His father had told him to come to this hellhole? Jafar couldn’t be over eleven or twelve years old, Erin thought, agonized. She had grown to know Jafar and his family during the weeks she had spent in his village, but she had not dreamed they’d sacrifice their son like this. Perhaps she should have realized it could happen. Like the rest of the people in his village, Jafar was full of dreams and the belief that good would always triumph in the end. Erin knew better. Not here, not anywhere where Paul Kadmus could reach out to crush and mangle. But she wouldn’t be able to persuade the child to leave her by using fear. The dreams were too strong, the belief too ingrained. She thought quickly, searching for a way that he would understand.
“Your father should not have sent you to me. I must fight this battle alone. My special spirit told me that’s the only way to gain a higher plane of enlightenment.”
He frowned. “But this is a dark place. We’ve heard stories that they hurt you here. He hurts you.” He looked at her face. “You have bruises.”
She couldn’t deny it. The ugly stories must have been driven from the palace like ice pellets in the wind. Find an excuse. “Suffering sometimes cleanses the soul.”
He was gazing at her doubtfully.
She changed the subject. “Jafar, how did you get past those soldiers and into the palace? Could you get out the same way?”
He nodded. “I crawled down a drainage pipe underneath the palace that goes from the compound wall to the courtyard. It leads toward the road that goes down the mountain. My father said the monks who settled in our village after Kadmus drove them out of this palace told him about it.” He smiled proudly. “I was like a shadow. No one saw me.”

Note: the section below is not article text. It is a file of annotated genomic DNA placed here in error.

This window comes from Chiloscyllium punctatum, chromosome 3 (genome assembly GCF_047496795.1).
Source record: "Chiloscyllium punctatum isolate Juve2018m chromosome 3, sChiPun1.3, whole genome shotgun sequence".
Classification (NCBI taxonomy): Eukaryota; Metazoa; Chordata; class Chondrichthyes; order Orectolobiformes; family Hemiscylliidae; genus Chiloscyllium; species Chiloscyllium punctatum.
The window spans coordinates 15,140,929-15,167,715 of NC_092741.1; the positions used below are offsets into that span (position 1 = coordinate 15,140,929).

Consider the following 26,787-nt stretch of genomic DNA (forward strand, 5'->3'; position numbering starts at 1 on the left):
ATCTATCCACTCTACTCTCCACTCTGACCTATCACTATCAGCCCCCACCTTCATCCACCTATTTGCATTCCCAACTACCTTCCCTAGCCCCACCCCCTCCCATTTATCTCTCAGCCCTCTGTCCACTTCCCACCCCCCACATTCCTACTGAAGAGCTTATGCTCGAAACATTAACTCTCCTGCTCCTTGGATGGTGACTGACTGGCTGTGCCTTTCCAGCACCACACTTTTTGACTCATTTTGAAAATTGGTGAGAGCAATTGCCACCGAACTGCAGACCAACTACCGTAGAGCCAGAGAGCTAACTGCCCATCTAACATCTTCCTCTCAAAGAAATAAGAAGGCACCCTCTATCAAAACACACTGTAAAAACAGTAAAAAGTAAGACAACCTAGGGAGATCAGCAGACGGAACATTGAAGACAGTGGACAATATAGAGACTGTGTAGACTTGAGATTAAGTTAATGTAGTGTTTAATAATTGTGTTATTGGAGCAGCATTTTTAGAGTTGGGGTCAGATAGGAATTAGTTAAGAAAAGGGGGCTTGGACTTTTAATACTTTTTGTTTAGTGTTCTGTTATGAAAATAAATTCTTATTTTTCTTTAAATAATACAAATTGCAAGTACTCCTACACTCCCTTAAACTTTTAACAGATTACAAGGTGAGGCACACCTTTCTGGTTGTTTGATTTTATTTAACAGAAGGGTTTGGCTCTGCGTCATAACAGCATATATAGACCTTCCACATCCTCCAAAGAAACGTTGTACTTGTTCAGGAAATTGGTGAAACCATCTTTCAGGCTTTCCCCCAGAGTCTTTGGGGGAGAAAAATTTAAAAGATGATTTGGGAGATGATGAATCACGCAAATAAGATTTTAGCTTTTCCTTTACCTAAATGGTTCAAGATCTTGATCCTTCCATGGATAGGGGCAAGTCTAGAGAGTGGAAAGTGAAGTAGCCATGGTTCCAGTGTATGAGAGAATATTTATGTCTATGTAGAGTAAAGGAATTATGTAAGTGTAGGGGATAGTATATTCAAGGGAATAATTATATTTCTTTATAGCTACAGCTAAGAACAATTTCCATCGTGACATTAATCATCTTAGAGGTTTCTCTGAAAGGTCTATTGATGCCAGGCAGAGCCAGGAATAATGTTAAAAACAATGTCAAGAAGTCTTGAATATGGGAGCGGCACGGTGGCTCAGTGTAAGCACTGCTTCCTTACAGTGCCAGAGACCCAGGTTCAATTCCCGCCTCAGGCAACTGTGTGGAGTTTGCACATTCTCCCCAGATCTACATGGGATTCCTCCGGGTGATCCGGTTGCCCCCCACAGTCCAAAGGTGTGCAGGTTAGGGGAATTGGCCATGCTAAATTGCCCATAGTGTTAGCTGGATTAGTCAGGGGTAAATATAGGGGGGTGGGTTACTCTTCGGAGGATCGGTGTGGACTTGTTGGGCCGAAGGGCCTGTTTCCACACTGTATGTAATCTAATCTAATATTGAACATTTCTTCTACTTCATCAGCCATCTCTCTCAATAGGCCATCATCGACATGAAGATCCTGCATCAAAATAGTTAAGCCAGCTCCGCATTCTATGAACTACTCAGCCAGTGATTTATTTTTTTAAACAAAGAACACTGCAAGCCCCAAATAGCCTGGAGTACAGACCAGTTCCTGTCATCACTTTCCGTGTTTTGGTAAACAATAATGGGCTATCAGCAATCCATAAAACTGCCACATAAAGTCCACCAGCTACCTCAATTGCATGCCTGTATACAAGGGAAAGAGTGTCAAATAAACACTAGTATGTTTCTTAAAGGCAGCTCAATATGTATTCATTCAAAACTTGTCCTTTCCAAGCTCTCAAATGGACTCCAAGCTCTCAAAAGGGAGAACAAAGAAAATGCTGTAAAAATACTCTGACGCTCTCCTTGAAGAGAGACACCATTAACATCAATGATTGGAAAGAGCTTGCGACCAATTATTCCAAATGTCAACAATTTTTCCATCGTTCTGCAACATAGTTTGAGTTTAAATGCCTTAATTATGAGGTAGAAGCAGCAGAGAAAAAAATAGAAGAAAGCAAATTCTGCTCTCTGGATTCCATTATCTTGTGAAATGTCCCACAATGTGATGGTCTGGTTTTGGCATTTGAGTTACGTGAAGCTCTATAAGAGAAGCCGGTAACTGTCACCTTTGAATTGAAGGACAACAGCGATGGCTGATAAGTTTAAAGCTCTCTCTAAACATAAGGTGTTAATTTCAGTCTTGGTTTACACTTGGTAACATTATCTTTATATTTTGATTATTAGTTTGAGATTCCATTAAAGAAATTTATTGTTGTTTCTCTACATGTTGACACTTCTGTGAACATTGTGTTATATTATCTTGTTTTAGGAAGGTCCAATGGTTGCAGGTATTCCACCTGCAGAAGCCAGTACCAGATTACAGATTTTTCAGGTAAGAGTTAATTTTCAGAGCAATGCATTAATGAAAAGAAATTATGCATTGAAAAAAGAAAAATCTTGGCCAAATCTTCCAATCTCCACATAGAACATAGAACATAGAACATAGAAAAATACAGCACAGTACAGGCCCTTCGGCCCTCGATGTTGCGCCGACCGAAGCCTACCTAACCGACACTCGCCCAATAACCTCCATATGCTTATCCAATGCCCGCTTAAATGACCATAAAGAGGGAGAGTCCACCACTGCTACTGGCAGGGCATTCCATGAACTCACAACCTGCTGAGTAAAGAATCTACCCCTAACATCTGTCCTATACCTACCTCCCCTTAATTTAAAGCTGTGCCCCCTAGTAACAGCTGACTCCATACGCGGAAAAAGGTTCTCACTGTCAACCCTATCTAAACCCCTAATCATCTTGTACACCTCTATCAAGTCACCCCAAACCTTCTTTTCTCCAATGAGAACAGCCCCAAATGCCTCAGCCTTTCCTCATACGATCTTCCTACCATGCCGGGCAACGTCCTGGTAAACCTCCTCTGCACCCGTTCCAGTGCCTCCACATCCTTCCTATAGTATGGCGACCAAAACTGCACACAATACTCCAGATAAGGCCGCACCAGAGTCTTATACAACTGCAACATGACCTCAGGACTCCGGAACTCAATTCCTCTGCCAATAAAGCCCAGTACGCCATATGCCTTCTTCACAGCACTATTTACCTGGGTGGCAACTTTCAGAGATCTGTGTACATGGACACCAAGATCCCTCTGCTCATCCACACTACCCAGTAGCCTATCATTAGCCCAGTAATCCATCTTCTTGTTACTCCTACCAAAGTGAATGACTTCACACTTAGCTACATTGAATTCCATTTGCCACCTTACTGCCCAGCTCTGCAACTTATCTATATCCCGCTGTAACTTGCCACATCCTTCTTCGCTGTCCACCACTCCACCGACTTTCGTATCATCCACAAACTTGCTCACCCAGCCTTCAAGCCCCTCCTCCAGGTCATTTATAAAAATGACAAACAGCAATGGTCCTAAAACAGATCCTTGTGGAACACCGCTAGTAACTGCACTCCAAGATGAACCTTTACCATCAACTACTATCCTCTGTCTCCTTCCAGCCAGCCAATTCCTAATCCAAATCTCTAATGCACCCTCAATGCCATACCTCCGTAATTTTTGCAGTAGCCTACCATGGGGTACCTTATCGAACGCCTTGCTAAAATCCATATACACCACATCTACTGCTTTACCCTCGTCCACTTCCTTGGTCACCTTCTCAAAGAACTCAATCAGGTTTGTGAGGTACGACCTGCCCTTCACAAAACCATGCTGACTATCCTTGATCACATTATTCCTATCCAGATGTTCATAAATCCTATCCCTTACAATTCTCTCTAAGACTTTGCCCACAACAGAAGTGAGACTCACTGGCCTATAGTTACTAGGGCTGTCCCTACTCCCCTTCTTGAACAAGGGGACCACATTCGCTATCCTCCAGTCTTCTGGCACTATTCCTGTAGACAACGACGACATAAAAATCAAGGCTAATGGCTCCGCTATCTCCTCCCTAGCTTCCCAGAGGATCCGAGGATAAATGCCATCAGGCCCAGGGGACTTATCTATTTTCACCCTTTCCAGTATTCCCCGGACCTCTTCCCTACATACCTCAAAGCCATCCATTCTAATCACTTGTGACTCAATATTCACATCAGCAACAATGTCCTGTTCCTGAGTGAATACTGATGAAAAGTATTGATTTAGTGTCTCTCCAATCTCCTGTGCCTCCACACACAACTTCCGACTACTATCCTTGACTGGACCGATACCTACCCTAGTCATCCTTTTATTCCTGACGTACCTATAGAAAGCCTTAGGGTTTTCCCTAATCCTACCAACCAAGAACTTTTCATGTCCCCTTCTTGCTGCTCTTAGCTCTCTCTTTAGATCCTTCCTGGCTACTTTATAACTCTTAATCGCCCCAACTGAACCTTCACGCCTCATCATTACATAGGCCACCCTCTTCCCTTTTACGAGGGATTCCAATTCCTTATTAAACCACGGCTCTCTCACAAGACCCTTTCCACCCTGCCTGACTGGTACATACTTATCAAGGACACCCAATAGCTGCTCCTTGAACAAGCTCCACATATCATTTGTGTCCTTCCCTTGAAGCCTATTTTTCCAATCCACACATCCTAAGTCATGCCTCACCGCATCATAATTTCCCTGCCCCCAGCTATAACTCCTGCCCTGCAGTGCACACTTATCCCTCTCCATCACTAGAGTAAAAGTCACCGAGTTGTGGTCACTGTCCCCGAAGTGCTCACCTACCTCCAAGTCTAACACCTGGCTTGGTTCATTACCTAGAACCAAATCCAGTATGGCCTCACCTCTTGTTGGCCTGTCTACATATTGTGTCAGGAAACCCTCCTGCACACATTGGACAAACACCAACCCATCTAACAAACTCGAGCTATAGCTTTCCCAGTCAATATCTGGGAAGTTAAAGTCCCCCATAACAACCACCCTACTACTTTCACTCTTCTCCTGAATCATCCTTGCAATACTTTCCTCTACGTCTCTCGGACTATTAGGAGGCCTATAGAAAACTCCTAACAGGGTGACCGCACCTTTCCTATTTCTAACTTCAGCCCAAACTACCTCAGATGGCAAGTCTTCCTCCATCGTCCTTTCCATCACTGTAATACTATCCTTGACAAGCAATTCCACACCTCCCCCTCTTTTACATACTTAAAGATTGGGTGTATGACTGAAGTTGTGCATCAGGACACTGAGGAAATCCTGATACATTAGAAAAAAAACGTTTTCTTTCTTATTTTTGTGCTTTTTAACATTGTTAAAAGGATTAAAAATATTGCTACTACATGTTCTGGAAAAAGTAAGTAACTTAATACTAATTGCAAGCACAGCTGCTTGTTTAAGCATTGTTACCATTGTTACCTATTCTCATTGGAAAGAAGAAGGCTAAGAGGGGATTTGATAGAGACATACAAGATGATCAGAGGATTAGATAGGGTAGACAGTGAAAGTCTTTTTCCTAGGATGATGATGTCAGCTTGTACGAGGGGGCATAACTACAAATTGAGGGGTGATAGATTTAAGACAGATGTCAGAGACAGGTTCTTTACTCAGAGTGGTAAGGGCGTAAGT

She hoped to God no one had seen him. “You’re very clever, Jafar. I’m sure that you were just as invisible as you claim.”
“As invisible as Shambhala.” He nodded solemnly. “I can take you out of here the same way. Once we reach that far mountain, no one will find us.”
And the minute anyone discovered Erin was gone, Kadmus’s mercenaries would be after her, and the boy would be considered collateral damage. She had experienced just how brutal Kadmus could be. She couldn’t risk it. “No, I can’t go with you.” Her hands closed on his thin shoulders, and she looked him in the eye. “I thank you with my whole heart. You have been very brave, and you must tell your father that no one else from the village should come here. I will leave this place on my own.” She gave him a quick, hard hug. “You have to go now. Good-bye, Jafar, safe journey.”
He didn’t move. “But the spirits want you free. My father said that was true. He said you had helped our people to live, and now we must help you.”